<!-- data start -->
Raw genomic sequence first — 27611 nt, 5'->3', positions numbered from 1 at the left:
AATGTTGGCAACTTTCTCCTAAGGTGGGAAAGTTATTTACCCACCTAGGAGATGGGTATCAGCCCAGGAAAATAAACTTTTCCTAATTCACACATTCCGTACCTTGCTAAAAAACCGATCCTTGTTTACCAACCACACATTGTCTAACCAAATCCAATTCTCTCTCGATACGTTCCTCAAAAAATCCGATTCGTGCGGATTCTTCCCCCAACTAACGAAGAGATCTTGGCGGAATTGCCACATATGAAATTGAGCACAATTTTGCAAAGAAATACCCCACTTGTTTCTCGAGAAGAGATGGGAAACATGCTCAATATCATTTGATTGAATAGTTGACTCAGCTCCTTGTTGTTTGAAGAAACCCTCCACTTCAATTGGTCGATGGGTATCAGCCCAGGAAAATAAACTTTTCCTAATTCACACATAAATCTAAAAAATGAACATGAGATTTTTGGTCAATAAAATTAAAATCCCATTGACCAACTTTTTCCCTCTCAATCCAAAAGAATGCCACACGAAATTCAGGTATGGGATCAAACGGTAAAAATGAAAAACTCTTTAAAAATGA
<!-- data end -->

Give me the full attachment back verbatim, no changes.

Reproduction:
Raw genomic sequence first — 27611 nt, 5'->3', positions numbered from 1 at the left:
AATGTTGGCAACTTTCTCCTAAGGTGGGAAAGTTATTTACCCACCTAGGAGATGGGTATCAGCCCAGGAAAATAAACTTTTCCTAATTCACACATTCCGTACCTTGCTAAAAAACCGATCCTTGTTTACCAACCACACATTGTCTAACCAAATCCAATTCTCTCTCGATACGTTCCTCAAAAAATCCGATTCGTGCGGATTCTTCCCCCAACTAACGAAGAGATCTTGGCGGAATTGCCACATATGAAATTGAGCACAATTTTGCAAAGAAATACCCCACTTGTTTCTCGAGAAGAGATGGGAAACATGCTCAATATCATTTGATTGAATAGTTGACTCAGCTCCTTGTTGTTTGAAGAAACCCTCCACTTCAATTGGTCGATGGGTATCAGCCCAGGAAAATAAACTTTTCCTAATTCACACATAAATCTAAAAAATGAACATGAGATTTTTGGTCAATAAAATTAAAATCCCATTGACCAACTTTTTCCCTCTCAATCCAAAAGAATGCCACACGAAATTCAGGTATGGGATCAAACGGTAAAAATGAAAAACTCTTTAAAAATGA